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"We are excited about today's approval of Repatha in the U.S. as patients and physicians will now have a new treatment option to lower LDL cholesterol," said Sean E. Harper, M.D., executive vice president of Research and Development at Amgen. "Data from key clinical studies have shown that Repatha significantly reduces LDL cholesterol in patients who have not been able to lower their LDL cholesterol through diet and statins alone. At
Elevated LDL-C is an abnormality of cholesterol and/or fats in the blood.2,3 In the U.S., there are approximately 11 million people with ASCVD and/or familial hypercholesterolemia (FH), who have uncontrolled levels of LDL-C over 70 mg/dL, despite treatment with statins or other cholesterol-lowering therapies.4,5 Familial hypercholesterolemia is caused by genetic mutations that lead to high levels of LDL-C at an early age.6 It is estimated that one million people in the U.S. have FH (heterozygous and homozygous forms), yet less than one percent are diagnosed.7
"Through PCSK9 inhibition, evolocumab substantially reduces LDL or 'bad' cholesterol, a well-validated, modifiable risk factor for cardiovascular disease," said
In Phase 3 trials, adding Repatha to background lipid-lowering therapy that included statins resulted in intensive reductions in LDL-C levels with favorable effects on other lipid parameters. In patients with clinical ASCVD or HeFH, Repatha reduced LDL-C by approximately 54 to 77 percent compared with placebo.8 In a pivotal Phase 3 trial, 90 percent of clinical ASCVD patients who received Repatha in addition to maximum doses of statins achieved a LDL-C level less than 70 mg/dL.5 In patients with HoFH, Repatha reduced LDL-C by approximately 30 percent compared with placebo.8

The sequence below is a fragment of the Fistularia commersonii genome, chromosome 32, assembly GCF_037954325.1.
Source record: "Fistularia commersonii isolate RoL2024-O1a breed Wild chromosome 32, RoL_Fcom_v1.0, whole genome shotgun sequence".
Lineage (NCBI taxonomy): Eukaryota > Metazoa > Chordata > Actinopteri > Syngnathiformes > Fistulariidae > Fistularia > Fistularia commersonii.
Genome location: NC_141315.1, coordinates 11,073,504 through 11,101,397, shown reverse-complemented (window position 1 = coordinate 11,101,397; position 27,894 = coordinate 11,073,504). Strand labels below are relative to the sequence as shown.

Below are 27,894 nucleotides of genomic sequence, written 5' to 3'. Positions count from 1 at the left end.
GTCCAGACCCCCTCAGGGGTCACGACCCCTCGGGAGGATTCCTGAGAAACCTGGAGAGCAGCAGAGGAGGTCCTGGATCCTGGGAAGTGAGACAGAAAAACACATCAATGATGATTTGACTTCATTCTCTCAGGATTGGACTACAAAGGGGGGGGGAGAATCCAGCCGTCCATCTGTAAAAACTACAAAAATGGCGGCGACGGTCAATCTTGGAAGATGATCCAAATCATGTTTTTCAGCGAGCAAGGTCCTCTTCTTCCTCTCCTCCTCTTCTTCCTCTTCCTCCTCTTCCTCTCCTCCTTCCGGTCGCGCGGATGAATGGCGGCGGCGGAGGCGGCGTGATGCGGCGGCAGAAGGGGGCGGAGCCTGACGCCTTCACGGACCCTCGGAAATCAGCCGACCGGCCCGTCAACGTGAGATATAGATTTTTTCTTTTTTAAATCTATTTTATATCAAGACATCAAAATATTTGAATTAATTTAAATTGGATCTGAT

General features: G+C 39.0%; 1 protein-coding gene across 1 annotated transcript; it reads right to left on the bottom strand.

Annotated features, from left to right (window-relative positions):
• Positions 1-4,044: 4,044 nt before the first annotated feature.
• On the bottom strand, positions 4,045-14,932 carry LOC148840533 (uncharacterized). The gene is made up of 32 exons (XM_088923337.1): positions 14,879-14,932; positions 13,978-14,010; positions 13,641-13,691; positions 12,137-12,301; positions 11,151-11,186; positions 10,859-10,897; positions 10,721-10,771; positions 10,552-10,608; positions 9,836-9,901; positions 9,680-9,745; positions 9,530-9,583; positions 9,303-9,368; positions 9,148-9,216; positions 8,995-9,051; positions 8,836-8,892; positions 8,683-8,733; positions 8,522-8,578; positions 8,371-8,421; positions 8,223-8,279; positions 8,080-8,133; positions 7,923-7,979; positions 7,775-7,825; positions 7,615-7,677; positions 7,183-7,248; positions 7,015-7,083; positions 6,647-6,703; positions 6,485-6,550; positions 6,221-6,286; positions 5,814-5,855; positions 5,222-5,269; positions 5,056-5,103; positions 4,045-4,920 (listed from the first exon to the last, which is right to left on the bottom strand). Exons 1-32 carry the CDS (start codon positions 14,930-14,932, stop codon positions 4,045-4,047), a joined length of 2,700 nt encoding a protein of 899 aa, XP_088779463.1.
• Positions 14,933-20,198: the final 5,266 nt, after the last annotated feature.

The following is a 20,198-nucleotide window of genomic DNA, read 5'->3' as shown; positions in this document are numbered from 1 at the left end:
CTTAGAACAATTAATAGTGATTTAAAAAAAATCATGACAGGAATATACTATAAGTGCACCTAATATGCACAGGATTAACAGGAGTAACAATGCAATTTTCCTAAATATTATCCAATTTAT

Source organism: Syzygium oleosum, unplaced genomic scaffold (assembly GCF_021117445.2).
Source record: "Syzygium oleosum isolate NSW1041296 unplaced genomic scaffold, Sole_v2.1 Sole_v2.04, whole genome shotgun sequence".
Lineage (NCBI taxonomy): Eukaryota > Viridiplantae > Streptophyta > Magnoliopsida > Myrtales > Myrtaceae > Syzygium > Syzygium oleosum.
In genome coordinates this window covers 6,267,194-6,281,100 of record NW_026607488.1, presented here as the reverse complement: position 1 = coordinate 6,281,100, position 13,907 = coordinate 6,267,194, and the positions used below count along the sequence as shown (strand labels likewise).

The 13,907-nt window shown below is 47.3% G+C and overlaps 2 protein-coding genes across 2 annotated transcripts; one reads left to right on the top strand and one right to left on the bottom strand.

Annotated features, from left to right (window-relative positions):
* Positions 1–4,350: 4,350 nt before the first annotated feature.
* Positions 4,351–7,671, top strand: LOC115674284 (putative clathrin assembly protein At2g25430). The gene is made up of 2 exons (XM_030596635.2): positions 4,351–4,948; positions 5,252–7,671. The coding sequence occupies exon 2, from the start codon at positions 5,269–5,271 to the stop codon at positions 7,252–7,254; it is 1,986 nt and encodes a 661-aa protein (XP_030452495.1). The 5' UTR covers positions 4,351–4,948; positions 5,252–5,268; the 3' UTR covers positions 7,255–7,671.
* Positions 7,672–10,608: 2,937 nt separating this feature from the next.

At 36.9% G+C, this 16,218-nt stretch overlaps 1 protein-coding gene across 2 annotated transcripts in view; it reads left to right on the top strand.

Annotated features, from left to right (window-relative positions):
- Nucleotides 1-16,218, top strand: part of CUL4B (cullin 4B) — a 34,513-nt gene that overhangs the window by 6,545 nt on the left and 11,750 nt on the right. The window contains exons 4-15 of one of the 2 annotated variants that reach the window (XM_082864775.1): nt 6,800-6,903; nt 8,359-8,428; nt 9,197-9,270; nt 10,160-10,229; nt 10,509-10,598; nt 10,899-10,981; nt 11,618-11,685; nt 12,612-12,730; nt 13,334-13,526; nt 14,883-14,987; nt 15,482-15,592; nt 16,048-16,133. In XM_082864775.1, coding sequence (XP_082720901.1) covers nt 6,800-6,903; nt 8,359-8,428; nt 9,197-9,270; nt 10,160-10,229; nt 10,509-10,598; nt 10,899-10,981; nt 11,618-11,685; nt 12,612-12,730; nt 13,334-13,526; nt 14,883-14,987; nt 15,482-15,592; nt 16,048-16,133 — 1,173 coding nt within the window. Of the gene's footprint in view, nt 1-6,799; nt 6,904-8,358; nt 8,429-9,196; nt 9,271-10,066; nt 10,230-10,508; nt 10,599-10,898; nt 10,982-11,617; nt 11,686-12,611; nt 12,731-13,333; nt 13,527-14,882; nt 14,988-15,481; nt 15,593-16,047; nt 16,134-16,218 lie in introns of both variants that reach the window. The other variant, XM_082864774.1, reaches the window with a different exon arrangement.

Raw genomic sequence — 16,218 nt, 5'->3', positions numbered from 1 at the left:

Repatha is generally well-tolerated with an established safety profile. The most common adverse reactions that occurred in greater than 5 percent of the Repatha group, and more frequently than in the placebo group, were nasopharyngitis, upper respiratory tract infection, influenza, back pain and injection site reactions.8
Repatha is available as a single-use 140 mg prefilled SureClick® autoinjector or prefilled syringe that patients can self-administer at the recommended dose for adults of 140 mg every two weeks or 420 mg once a month. For adults with HoFH, the recommended dose is 420 mg once a month.
The U.S. Wholesale Acquisition Cost (WAC) price of Repatha is
Repatha is expected to be available in the U.S. next week.
Today's U.S. approval of Repatha follows the marketing authorization of Repatha in
Please contact Amgen Medinfo at 800-77-
About Repatha™ (evolocumab)
Repatha™ (evolocumab) is a human monoclonal antibody that inhibits proprotein convertase subtilisin/kexin type 9 (PCSK9).1 Repatha binds to PCSK9 and inhibits circulating PCSK9 from binding to the low-density lipoprotein (LDL) receptor (LDLR), preventing PCSK9-mediated LDLR degradation and permitting LDLR to recycle back to the liver cell surface. By inhibiting the binding of PCSK9 to LDLR, Repatha increases the number of LDLRs available to clear LDL from the blood, thereby lowering LDL-C levels.8
GLAGOV, the intravascular ultrasound study, is underway to determine the effect of Repatha on coronary atherosclerosis in approximately 950 patients undergoing cardiac catheterization to test the hypothesis of robust LDL-C reduction leading to a reduction or a change in the build-up of plaque in the arteries. Results from the GLAGOV study are expected in 2016.
The FOURIER outcomes trial is designed to evaluate whether treatment with Repatha in combination with statin therapy compared to placebo plus statin therapy reduces the risk of recurrent cardiovascular events in patients with high cholesterol and clinically evident cardiovascular disease and completed patient enrollment in